Distribution Infrastructure and End Use

The expanded Renewable Fuel Standard (RFS2) created under the Energy Independence and Security Act (EISA) of 2007 requires 36 billion gallons of biofuels to be blended into transportation fuel by 2022. Meeting the RFS2 target introduces new challenges for U.S. infrastructure, as modifications will be needed to transport and deliver renewable fuels that are not compatible with existing petroleum infrastructure. The Biofuels Distribution Infrastructure and End Use technology area focuses on developing a biofuels delivery infrastructure whereby all biofuels can safely, cost effectively, and sustainably reach their market for consumer use as a replacement for petroleum fuels to help meet the EISA target.

Bioenergy Activities

Intermediate Ethanol Blends Testing: Using intermediate ethanol blends such as E15 and E20 would allow increasing volumes of ethanol to be integrated into the U.S. fuel supply. In the spring of 2007, the Bioenergy Technologies Office initiated a test program in collaboration with the Vehicle Technologies Office to examine the effects of intermediate ethanol blends on conventional vehicles, dispensing infrastructure, and specialty engines. The Bioenergy Technologies Office also worked closely with the U.S. Environmental Protection Agency (EPA), DOE national labs, as well as the Coordinating Research Council (CRC) on blends testing and research. More information on EPA's E15 waiver decision can be found on EPA's website. For complete results of E15 and E20 testing on vehicle performance, exhaust emissions, and infrastructure compatibility, visit:

E85 Infrastructure and Blender Pumps: The Bioenergy Technologies Office provides funding for the installation of E85 retail stations and blender pumps in locations where they are most likely to be used by consumers. For more information about how to find an E85 retail station in your area, please visit the Alternative Fuels & Advanced Vehicles Data Center (AFDC) website. The AFDC site also provides information on blender pump dispensers.

The BioEnergy Atlas: The BioEnergy Atlas is an interactive map used to compare existing and potential biomass feedstock locations with potential biorefinery locations and major product demand centers.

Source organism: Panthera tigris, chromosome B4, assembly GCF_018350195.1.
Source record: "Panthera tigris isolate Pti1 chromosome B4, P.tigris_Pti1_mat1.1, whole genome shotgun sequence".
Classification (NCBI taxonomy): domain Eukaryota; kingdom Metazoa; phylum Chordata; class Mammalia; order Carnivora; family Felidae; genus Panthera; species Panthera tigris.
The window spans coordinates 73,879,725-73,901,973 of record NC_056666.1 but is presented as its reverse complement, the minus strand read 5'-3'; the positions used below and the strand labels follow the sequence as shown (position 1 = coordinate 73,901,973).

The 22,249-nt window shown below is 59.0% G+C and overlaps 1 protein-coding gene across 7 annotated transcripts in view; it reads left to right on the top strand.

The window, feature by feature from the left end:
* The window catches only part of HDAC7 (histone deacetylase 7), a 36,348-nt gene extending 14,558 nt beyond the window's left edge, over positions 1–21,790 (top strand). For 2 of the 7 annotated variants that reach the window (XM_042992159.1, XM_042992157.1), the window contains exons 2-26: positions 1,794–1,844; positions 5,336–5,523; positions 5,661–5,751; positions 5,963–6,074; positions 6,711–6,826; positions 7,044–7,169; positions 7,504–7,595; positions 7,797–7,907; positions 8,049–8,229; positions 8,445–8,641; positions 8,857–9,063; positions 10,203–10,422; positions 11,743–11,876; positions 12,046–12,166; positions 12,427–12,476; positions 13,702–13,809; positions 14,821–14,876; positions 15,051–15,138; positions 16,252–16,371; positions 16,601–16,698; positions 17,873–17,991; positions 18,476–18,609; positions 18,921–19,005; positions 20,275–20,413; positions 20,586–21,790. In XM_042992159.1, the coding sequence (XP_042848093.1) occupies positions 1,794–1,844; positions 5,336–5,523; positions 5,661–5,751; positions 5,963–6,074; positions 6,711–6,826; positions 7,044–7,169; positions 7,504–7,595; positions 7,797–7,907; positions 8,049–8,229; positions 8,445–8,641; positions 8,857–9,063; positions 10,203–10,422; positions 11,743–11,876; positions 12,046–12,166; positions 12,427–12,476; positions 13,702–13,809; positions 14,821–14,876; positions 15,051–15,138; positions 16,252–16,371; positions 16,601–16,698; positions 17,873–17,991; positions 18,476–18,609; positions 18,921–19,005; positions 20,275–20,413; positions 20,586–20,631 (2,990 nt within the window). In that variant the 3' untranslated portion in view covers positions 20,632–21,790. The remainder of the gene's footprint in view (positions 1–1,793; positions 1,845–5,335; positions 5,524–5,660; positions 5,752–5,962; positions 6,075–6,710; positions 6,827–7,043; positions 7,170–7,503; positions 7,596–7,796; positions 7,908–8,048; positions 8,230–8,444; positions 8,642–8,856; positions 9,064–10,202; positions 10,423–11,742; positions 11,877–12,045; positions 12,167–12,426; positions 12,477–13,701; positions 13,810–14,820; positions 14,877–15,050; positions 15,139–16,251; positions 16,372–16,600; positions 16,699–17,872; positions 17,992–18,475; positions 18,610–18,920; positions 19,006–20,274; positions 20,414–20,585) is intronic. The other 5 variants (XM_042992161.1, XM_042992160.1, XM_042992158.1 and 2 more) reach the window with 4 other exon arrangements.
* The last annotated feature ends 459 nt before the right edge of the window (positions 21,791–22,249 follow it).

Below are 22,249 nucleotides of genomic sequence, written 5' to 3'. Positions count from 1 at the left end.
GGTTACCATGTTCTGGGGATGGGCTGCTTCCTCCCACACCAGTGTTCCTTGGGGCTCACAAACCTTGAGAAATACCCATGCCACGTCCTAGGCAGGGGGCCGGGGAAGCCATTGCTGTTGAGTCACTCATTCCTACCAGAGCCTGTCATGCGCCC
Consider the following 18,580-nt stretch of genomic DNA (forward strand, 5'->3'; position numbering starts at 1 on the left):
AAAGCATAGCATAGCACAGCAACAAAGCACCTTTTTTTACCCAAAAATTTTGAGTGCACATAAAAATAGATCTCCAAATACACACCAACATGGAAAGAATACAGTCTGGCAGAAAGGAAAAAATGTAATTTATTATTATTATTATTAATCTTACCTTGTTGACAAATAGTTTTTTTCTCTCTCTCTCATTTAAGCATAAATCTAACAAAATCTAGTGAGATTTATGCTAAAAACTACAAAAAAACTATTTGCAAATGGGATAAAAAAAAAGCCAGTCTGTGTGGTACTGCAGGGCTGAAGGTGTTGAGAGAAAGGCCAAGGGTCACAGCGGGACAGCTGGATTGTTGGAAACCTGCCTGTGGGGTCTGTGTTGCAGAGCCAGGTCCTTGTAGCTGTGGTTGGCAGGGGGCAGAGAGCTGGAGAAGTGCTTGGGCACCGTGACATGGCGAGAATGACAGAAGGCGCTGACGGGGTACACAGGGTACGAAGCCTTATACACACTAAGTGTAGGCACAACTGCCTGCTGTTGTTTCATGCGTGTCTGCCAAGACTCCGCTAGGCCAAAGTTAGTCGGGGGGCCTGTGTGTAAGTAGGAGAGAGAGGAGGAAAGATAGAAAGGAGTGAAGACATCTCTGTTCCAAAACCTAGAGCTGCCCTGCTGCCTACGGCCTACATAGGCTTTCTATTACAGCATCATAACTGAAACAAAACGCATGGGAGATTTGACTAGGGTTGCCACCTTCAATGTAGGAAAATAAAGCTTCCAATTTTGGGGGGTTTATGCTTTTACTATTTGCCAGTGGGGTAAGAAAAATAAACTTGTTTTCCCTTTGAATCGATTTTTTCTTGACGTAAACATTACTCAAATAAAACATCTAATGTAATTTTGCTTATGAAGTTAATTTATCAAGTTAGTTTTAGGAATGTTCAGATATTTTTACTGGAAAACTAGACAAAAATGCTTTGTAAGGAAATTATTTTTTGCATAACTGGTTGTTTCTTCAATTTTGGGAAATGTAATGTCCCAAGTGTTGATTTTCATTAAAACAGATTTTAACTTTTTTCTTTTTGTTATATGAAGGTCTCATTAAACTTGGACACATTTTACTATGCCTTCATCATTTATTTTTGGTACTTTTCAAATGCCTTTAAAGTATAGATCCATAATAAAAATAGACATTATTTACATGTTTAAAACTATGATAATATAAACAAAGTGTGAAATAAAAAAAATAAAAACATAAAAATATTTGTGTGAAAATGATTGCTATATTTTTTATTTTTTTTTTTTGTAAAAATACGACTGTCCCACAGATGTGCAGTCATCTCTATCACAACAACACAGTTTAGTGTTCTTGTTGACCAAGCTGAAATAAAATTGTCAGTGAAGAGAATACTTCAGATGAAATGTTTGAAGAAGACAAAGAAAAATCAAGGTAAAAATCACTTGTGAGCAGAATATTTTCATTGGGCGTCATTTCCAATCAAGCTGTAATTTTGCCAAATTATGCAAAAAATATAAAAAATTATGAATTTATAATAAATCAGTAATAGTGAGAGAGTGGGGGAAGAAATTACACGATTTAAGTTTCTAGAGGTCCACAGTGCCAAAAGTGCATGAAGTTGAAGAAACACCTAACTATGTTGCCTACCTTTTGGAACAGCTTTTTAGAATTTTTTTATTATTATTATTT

Bioenergy Knowledge Discovery Framework (KDF): The Bioenergy KDF offers an integrated GIS database of feedstocks, biorefinery locations, and infrastructure options. The KDF can help decision makers in industry and government make cost-effective infrastructure investments, identify optimal routing options, and create innovative infrastructure solutions.

For more information on Bioenergy Technologies Office infrastructure activities, please visit the Office's Peer Review site.

Partnerships

The Bioenergy Technologies Office coordinates with federal agency stakeholders and state, industry, and academic experts to develop a safe, reliable, and cost-effective infrastructure for renewable fuels. In June 2011, the Office participated in an Interagency Biofuels Infrastructure Workshop hosted by the U.S. Department of Transportation that convened experts in the field to identify challenges and recommended next steps for facilitating adequate, safe, and efficient transport, distribution, and storage of conventional and next generation advanced renewable fuels in the United States.

The Bioenergy Technologies Office also works with several programs and offices within DOE, including the Vehicle Technologies Office, examining effects of intermediate ethanol blends, and the Clean Cities Program, uniting private and public sector stakeholders through outreach focused on the deployment of alternative fuels and infrastructure.

Publications

The following publications provide additional information about biomass and biofuels infrastructure:

Other Resources/Useful Links

The following resources provide additional information about biomass and biofuels infrastructure: